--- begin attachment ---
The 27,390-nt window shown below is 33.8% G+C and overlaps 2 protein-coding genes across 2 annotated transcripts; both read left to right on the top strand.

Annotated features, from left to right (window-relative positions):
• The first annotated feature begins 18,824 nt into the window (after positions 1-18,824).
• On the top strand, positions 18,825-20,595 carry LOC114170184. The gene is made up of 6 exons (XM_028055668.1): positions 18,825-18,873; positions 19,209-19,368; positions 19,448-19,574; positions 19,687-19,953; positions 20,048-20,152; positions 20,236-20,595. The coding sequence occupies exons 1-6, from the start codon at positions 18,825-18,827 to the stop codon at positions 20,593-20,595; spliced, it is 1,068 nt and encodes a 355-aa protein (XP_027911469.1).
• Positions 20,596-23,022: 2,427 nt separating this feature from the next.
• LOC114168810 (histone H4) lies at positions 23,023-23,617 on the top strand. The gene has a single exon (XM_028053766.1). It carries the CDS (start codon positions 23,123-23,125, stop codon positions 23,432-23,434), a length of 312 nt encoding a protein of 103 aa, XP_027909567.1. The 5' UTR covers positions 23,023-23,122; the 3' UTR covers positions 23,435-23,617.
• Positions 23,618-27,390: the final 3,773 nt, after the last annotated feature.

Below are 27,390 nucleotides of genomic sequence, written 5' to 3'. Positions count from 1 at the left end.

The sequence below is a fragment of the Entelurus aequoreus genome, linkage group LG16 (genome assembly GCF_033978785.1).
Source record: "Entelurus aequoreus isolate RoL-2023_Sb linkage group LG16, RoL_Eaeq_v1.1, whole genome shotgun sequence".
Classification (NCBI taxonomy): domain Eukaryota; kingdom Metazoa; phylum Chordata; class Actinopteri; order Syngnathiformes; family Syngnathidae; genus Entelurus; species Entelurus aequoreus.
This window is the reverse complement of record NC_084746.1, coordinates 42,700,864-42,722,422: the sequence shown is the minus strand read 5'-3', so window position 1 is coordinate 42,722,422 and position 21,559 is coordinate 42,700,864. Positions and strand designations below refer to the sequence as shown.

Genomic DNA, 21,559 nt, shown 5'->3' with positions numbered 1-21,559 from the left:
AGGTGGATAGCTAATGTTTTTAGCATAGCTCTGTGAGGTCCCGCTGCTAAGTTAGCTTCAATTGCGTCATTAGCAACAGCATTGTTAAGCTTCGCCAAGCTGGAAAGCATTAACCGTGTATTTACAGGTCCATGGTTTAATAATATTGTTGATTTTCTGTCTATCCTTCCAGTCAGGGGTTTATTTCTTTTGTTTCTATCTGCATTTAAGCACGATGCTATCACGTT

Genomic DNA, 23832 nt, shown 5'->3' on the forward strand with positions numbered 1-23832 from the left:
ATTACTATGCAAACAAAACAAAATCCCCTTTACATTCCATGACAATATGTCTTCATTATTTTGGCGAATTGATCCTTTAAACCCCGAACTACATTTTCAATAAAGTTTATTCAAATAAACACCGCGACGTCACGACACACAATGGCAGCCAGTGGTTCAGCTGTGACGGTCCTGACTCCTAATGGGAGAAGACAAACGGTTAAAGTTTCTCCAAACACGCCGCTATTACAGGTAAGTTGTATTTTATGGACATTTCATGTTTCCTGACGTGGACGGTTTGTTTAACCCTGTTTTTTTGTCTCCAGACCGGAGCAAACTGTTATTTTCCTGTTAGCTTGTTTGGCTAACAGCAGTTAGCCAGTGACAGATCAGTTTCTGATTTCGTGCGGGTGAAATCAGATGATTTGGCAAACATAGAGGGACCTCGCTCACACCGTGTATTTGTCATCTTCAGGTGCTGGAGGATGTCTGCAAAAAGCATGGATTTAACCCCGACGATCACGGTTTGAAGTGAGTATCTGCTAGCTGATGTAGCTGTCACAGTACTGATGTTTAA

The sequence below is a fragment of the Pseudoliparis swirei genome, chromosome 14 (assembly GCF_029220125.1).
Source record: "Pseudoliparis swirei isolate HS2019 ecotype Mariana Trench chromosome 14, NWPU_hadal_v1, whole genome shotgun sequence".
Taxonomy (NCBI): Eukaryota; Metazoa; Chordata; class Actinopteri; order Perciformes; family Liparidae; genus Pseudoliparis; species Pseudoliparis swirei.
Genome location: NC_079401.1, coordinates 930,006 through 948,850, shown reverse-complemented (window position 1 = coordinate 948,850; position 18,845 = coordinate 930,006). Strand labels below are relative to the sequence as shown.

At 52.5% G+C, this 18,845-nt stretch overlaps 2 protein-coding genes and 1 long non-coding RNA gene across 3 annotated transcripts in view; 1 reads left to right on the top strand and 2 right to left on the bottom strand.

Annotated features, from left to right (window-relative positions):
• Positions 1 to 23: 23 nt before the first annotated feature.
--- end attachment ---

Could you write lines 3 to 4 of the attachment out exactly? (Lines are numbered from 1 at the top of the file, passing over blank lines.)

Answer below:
• The first annotated feature begins 18,824 nt into the window (after positions 1-18,824).
• On the top strand, positions 18,825-20,595 carry LOC114170184. The gene is made up of 6 exons (XM_028055668.1): positions 18,825-18,873; positions 19,209-19,368; positions 19,448-19,574; positions 19,687-19,953; positions 20,048-20,152; positions 20,236-20,595. The coding sequence occupies exons 1-6, from the start codon at positions 18,825-18,827 to the stop codon at positions 20,593-20,595; spliced, it is 1,068 nt and encodes a 355-aa protein (XP_027911469.1).